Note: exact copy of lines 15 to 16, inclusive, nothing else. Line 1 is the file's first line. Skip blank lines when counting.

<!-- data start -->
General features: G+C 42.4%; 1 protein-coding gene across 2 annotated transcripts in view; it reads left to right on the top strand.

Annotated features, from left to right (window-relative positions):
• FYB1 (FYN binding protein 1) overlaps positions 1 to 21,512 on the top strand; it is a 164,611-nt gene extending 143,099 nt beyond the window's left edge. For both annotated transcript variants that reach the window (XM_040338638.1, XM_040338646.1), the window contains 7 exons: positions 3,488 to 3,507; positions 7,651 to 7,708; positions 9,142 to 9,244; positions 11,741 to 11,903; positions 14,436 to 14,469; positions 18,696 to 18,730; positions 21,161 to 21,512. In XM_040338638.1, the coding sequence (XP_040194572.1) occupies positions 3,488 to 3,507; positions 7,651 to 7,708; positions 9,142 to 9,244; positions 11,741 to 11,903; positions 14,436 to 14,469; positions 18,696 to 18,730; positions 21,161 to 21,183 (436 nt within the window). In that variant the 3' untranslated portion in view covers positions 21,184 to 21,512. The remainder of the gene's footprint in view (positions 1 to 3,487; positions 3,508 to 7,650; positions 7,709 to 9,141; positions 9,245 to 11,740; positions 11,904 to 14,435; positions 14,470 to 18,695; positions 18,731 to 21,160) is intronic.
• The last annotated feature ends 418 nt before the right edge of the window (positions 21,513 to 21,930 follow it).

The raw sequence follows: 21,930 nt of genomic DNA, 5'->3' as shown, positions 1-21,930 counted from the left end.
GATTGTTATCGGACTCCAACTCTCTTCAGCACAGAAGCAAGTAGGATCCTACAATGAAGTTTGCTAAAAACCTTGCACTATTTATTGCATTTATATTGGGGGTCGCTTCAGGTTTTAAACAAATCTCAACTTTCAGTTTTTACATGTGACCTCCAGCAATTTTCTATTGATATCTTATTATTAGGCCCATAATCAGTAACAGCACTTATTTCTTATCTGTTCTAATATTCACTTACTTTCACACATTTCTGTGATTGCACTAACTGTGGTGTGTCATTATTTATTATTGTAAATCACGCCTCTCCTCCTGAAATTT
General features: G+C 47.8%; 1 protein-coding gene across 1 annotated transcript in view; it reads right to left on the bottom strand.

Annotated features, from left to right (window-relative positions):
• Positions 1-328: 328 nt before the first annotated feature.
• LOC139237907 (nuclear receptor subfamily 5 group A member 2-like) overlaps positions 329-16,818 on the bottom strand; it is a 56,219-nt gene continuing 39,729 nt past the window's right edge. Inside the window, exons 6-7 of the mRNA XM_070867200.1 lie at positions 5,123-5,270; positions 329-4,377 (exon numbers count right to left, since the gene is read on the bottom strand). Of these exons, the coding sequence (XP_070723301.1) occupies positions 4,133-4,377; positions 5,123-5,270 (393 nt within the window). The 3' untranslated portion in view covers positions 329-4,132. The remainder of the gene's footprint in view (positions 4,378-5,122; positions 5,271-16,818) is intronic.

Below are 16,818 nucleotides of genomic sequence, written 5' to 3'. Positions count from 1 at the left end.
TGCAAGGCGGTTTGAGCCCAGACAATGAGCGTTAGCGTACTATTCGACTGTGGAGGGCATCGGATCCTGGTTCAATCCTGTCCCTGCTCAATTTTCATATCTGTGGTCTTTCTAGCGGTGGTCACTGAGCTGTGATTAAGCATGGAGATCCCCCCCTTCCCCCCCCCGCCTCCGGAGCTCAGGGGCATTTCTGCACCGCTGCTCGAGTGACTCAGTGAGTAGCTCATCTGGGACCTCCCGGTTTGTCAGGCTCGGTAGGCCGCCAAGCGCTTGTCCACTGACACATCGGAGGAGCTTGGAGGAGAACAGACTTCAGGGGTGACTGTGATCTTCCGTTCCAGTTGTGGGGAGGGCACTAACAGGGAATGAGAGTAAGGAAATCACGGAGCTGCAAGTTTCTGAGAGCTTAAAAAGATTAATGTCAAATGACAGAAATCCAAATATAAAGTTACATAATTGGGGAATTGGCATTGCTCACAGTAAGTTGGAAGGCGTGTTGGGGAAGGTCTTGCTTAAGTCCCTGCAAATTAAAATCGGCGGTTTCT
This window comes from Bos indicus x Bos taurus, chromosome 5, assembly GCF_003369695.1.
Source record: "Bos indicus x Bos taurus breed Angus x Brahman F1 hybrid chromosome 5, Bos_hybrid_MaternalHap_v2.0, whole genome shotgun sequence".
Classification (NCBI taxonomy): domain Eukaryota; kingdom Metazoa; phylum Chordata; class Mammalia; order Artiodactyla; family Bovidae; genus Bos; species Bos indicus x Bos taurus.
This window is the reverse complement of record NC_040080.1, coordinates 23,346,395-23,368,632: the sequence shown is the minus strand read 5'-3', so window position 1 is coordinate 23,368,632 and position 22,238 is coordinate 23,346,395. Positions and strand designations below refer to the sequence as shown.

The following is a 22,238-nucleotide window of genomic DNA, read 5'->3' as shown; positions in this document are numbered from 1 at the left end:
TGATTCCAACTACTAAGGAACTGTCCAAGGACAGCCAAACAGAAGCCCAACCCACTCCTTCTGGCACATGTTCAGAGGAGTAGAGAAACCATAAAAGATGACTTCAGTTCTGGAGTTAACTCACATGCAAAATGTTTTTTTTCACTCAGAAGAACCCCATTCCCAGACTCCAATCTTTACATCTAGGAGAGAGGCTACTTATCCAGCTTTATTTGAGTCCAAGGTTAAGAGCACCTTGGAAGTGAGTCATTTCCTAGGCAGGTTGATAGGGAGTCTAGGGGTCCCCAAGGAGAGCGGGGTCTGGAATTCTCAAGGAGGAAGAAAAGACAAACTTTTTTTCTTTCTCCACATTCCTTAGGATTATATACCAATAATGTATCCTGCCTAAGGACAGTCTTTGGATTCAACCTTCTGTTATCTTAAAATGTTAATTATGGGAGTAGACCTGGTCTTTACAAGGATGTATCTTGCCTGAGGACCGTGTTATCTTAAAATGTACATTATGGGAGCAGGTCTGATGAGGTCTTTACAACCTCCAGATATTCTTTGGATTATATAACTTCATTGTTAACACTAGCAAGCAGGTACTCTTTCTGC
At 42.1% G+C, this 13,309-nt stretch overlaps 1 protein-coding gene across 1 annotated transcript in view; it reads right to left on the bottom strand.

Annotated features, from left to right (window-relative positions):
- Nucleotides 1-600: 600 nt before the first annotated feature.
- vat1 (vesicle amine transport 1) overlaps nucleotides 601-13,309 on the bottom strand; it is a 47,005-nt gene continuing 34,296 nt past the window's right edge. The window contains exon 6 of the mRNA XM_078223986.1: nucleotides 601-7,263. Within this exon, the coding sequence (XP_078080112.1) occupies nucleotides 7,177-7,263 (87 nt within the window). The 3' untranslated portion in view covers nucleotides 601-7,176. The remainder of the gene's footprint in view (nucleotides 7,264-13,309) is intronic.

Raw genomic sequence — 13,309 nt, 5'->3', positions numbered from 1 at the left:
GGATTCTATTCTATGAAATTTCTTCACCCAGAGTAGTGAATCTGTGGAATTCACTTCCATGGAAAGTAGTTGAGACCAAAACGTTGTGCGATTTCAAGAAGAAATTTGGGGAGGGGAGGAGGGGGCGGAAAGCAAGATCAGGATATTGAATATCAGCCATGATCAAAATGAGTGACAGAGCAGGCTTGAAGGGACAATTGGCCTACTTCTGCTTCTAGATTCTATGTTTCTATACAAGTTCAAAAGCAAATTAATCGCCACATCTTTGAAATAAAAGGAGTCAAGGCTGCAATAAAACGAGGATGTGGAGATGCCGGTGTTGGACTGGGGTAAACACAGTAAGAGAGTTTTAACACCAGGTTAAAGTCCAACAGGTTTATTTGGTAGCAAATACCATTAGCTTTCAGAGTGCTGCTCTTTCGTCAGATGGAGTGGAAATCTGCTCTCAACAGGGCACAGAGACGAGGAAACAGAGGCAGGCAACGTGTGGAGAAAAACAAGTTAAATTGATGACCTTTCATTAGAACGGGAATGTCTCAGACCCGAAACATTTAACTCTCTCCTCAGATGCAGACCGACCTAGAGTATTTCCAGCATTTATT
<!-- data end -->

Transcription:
Classification (NCBI taxonomy): domain Eukaryota; kingdom Metazoa; phylum Chordata; class Mammalia; order Artiodactyla; family Bovidae; genus Bos; species Bos indicus x Bos taurus.
This window is the reverse complement of record NC_040080.1, coordinates 23,346,395-23,368,632: the sequence shown is the minus strand read 5'-3', so window position 1 is coordinate 23,368,632 and position 22,238 is coordinate 23,346,395. Positions and strand designations below refer to the sequence as shown.